[This is a bit of creative short fiction, based on a photo I took and embedded below. It's called...]


When Nathan’s phone lit up, he thought of the missing Radnor girls. He leaned back with hope and dread, fingers tracing his temples, churning both feelings into froth. This whole hand-on-forehead pose was a relatively new look for him, but he’s getting really good at it. It was the opposite of a power-pose; it signaled the end of his practically pathological, life-long sanguinity. 

("How can anyone be so stupidly chill all the time?" Nathan’s short-tempered dorm mate once huffed as they took down wall-hangings at the end of freshman year.

"Have a Brentwood art therapist for a mom whose closest thing to a vice is loving socialism, ayahuasca, and vegan treats; stir into the heart; serve daily," he thought. That’s not what he said, though. Instead Nathan shrugged, grinned, and administered a hug before taking off for the summer. He hadn’t spoken much with his dorm mate that year. After that maneuver they never spoke again.)

These days Nathan’s" stupidly chill"-ness was at an all-time low. His doctoral thesis was nearly due and completely unwritten, beyond the deceptively promising title to which he’d become fatally attached. ("Brainfeeder & The Beats: The Bridge From Kamasi To Kerouac.") (Don’t get excited; it ain’t happening.) His financial prospects for life without timely graduation were hairy at best. And then there was the matter of his belongings, which technically couldn’t even be called that anymore.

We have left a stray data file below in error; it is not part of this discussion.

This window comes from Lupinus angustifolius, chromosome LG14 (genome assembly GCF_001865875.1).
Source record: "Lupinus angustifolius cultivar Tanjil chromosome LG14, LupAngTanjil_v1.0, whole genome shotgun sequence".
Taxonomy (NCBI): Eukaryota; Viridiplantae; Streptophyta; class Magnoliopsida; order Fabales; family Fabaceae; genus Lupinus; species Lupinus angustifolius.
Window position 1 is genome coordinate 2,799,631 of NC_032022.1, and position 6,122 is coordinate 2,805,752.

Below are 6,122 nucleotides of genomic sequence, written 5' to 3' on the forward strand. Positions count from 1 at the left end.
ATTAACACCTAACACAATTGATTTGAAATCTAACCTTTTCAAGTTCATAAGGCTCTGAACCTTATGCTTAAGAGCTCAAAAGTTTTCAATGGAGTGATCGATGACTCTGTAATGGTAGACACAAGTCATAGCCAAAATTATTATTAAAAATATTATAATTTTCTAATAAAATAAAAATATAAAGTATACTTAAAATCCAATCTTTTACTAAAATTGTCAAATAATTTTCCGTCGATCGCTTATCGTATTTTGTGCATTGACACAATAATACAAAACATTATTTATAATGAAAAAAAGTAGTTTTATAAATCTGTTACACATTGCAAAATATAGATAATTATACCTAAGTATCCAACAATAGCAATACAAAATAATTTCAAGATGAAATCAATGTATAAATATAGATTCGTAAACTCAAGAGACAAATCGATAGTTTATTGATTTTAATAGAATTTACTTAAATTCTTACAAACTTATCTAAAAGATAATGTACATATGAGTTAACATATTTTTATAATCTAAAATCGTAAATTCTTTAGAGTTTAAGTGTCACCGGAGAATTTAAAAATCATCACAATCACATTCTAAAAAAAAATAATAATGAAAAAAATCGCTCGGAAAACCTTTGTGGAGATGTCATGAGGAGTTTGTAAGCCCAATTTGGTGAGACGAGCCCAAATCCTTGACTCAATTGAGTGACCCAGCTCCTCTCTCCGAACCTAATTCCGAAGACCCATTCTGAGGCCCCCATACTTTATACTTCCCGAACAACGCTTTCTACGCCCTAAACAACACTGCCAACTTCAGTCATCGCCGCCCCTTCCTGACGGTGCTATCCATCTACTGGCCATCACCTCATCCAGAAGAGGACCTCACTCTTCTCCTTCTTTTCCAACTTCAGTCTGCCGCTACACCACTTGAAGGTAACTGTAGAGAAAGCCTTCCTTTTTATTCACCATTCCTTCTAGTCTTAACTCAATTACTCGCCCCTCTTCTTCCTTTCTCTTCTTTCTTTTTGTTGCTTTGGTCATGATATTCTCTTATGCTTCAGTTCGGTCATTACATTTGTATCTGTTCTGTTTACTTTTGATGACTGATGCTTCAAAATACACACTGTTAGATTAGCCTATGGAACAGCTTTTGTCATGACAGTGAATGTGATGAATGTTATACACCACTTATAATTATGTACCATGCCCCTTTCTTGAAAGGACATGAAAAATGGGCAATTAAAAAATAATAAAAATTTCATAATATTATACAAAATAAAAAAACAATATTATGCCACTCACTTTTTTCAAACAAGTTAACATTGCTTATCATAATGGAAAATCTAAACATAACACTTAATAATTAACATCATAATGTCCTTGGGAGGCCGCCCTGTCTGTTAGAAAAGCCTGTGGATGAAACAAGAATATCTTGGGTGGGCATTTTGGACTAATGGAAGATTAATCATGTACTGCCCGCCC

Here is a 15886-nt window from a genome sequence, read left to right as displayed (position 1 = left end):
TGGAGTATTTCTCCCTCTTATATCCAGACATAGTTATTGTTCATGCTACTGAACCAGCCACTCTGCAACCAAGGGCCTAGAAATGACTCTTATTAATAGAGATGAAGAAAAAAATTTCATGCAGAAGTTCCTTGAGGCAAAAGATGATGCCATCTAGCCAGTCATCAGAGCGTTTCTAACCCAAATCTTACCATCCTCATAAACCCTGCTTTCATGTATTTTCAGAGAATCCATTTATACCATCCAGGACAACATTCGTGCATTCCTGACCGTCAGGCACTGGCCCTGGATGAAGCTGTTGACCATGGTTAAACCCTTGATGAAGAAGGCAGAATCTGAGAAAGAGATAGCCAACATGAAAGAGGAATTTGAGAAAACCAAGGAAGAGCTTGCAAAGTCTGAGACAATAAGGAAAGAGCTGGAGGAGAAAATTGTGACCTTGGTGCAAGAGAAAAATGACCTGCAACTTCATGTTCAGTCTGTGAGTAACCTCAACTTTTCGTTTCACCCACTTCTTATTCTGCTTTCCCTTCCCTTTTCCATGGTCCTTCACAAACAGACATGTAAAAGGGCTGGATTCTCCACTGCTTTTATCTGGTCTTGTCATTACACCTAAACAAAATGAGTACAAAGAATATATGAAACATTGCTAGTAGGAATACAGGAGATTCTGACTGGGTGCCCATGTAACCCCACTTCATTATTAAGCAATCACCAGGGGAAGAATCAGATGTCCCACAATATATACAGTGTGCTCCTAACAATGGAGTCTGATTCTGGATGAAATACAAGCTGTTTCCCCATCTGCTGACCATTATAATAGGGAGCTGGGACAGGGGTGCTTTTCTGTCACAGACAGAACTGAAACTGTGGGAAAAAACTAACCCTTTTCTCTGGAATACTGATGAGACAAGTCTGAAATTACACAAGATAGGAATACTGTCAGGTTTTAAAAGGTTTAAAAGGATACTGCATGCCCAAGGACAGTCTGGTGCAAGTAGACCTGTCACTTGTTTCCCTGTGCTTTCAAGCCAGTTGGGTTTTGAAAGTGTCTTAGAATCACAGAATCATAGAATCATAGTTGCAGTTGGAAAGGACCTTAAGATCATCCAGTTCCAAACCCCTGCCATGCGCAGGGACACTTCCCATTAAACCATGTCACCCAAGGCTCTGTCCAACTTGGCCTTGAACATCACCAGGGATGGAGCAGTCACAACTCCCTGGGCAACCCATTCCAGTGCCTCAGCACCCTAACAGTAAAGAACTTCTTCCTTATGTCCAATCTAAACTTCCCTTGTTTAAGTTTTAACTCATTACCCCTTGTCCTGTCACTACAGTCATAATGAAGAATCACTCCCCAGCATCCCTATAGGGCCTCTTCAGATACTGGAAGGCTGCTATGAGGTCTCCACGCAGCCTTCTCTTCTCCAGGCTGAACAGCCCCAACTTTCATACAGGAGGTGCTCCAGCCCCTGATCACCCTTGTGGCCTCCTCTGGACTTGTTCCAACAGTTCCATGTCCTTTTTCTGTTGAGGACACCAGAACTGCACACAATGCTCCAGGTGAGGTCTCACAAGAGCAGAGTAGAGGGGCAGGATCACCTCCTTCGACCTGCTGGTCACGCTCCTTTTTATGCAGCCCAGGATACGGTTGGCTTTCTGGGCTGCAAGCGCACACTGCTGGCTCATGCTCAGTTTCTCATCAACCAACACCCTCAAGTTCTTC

One week ago, Nathan came home to an emptied-out apartment and an alert that his Chase bank account had been drained. Along with his life savings ($6,843) and his collection of signed Raymond Carver shorts (priceless), the Radnor girls stole his focus. In fairness, his friends had been telling him this for months, but it took lust begetting larceny for him to see it, too. 

Now he was Stuck. 

So when Sarita asked him to cover a shift at the bookstore this morning, Nathan jumped. Anything to flip the script on yet another day of busy getting nowhere on this Contemporary Culture Crit thesis. But also, Nathan would do anything for Sarita. Because even now, he would basically do anything for anyone. Even now, Nathan was easy with a favor and a smile. 

That’s how the Radnor girls went from guests in his bed, to unexpected cohabitants, to whatever weird version of Thelma & Louise they were now shaping up to be.  

* * * 

"Maybe I ought to rethink this whole 'reflexive amicability' thing," Nathan said to his father. "I feel like I’m always letting people down, even though I can never say 'No' to anyone. Is that normal?"